The mortgage unit of NationsBank Corp. said Monday that it has agreed to buy an Arizonabased mortgage servicing business for about $85 million.
The purchase, from Express America Holdings, will boost NationsBank's servicing portfolio by more than 20%, to $37.5 billion. It also provides NationsBank with a facility to handle growth in servicing.
The Charlotte, N.C.-based superregional is the latest in a series of commercial banks to announce mortgage banking acquisitions this year. The banks have come to view residential mortgage banking as a key way to build fee income and forge closer ties with consumers. Dallas-based NationsBanc Mortgage signaled its intent to grow in June when it hired industry star Andrew D. Woodward Jr. as president. He had been chairman of Fleet Mortgage Group, where he led a major buildup in originations and servicing.
NationsBanc Mortgage was the nation's 17th-largest mortgage servicer at the end of last year, according to an American Banker survey. The acquisition should move it close to the top 10.
Rumors of the transaction have been widespread in recent weeks, and the shares of Express America climbed $2 a share, to $8, over the last two weeks.
The price tag on the deal was in line with that of other recent transactions, with the servicing rights apparently fetching about 1.25% of the amount of mortgages covered.
Meanwhile, mortgage stocks were strong across the board last week, though not quite as vigorous as the stock market generally. The Dow climbed 3.35% last week, to 3881.05.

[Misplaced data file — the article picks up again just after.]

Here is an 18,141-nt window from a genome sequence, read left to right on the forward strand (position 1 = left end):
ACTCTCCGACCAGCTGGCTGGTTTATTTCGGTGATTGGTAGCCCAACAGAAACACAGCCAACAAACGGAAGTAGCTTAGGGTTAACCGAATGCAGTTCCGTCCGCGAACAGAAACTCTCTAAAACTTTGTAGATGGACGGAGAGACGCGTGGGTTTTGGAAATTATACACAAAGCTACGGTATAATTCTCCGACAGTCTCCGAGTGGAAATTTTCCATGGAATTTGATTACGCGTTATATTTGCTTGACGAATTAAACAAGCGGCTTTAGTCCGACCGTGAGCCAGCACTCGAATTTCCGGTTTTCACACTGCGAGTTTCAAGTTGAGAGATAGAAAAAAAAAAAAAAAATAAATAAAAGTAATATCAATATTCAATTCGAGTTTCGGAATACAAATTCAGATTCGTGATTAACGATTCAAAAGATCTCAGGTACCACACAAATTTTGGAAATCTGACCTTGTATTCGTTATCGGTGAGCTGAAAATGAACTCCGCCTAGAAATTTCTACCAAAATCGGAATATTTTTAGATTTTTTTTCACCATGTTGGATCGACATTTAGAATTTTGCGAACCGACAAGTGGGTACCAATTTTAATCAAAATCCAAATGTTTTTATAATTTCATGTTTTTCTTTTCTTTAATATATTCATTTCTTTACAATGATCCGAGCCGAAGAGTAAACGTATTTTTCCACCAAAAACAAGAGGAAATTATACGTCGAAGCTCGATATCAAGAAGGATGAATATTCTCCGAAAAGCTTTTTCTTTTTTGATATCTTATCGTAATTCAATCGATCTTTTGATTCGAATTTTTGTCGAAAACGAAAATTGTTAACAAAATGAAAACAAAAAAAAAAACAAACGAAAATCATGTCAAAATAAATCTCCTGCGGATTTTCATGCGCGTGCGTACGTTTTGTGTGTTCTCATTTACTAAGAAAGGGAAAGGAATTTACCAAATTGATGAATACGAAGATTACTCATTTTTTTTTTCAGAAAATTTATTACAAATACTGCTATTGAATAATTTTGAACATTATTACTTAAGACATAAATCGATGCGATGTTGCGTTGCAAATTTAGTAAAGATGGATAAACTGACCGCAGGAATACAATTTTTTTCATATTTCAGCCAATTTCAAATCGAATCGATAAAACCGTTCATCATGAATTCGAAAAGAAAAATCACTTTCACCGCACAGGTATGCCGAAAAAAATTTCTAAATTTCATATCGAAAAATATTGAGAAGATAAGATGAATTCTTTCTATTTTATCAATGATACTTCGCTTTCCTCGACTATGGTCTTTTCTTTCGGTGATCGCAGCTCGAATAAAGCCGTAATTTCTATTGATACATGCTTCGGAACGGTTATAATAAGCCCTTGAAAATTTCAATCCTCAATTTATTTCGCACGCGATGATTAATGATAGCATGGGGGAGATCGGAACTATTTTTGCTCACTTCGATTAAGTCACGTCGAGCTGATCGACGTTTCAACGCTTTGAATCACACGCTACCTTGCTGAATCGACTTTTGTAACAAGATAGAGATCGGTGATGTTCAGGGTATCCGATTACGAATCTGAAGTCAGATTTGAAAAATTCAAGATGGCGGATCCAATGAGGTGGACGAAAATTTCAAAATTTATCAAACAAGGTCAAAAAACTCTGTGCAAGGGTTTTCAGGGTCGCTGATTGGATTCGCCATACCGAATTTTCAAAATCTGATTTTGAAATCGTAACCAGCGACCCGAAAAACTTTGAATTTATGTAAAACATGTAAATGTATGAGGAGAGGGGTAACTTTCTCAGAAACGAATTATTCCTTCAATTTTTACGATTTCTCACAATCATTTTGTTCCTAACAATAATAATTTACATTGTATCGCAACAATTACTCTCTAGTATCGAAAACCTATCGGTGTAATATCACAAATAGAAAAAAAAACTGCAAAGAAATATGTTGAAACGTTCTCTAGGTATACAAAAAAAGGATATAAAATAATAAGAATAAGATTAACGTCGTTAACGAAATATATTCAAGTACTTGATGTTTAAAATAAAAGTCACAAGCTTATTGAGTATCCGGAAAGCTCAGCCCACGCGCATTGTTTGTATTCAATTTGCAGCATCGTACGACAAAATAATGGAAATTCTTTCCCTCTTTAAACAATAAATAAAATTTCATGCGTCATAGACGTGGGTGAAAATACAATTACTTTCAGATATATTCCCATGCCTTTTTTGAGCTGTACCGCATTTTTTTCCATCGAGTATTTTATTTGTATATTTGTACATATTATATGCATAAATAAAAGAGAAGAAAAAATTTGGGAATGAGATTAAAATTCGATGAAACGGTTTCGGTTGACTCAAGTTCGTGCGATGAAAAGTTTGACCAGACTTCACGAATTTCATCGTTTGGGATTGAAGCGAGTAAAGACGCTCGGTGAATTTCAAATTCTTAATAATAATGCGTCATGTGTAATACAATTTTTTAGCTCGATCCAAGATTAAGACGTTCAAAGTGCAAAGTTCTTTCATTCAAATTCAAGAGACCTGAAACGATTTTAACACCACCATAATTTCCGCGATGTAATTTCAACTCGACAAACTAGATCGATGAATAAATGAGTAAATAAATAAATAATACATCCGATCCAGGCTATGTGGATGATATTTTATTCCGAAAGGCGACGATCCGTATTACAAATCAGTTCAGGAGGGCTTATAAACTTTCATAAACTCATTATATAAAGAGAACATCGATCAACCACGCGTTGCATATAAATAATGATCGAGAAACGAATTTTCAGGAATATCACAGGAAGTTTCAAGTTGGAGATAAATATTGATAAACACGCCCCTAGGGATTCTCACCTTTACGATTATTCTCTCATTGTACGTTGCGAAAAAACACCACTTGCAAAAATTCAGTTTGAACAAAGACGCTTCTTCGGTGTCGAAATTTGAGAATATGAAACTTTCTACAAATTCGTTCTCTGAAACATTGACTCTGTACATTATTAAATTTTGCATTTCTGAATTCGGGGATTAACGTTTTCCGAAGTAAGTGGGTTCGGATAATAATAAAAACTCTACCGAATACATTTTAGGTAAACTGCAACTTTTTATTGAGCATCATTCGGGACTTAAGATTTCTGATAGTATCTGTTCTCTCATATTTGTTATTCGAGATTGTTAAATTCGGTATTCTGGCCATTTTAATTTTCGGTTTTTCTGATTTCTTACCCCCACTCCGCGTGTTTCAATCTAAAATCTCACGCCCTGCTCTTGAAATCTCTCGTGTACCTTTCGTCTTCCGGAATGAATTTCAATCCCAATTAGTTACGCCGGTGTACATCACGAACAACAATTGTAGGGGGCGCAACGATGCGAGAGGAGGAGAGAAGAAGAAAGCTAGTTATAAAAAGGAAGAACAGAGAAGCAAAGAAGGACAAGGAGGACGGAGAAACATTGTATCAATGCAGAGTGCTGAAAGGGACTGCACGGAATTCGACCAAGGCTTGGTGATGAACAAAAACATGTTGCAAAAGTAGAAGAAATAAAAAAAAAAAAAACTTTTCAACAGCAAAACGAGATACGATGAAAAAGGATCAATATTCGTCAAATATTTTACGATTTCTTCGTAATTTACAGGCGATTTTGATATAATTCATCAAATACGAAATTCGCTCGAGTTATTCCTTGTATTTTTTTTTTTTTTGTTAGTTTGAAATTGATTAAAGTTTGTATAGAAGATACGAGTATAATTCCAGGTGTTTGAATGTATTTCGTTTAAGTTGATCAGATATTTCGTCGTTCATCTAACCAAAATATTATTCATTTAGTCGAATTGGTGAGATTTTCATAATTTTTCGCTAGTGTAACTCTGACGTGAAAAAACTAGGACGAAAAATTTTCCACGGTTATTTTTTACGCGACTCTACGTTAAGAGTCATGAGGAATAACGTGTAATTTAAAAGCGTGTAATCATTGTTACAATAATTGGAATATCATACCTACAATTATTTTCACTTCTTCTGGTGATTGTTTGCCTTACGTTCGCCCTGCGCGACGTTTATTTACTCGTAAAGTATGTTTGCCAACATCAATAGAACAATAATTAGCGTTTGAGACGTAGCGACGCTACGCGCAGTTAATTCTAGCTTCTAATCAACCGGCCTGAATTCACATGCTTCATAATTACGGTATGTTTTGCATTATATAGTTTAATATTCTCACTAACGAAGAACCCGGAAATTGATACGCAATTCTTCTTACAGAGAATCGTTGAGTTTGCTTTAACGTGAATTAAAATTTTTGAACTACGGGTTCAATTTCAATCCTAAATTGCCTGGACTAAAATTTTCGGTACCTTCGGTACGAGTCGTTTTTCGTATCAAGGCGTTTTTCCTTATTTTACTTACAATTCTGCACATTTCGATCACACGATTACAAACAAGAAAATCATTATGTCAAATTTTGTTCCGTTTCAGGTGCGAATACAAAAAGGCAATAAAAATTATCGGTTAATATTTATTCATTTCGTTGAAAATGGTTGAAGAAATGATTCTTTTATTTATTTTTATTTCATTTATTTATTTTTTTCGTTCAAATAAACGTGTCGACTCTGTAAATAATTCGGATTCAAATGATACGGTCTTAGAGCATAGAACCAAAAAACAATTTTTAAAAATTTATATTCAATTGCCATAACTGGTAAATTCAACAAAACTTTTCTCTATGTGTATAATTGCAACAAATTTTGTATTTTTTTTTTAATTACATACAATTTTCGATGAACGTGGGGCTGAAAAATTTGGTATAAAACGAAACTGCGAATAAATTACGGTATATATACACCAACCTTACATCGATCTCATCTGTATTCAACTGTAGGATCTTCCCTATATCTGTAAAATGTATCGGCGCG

Mortgage insurers were unusually strong, with CMAC Investment Corp. climbing $1.875, to $29.125, after a gain of $1.125 in the preceding week, and MGIC investment Corp. gaining 75 cents, to $30.625, after surging by $2.125 a week earlier.
Investors have been enthusiastic about mortgage insurers because of the prospect of steady increases in the number of low-down-payment mortgages issued despite the general originations slump.
Gary Gordon, an analyst at PaineWebber Inc., projects this growth at about 10% a year for the next five years.
Prospects of stability in long-term rates, which would keep the home buying surge alive, could also be a factor in the insurers' strength.
The list of publicly traded mortgage banking companies is shrinking fast. American Residential is being acquired by Chase Manhattan; Arbor National and Lomas Financial have put themselves on the block; North American is said to be evaluating bids; and virtually every other company has been reported to be a potential takeover target.
Even Directors Mortgage, privately held by a trust, is reportedly a takeover candidate.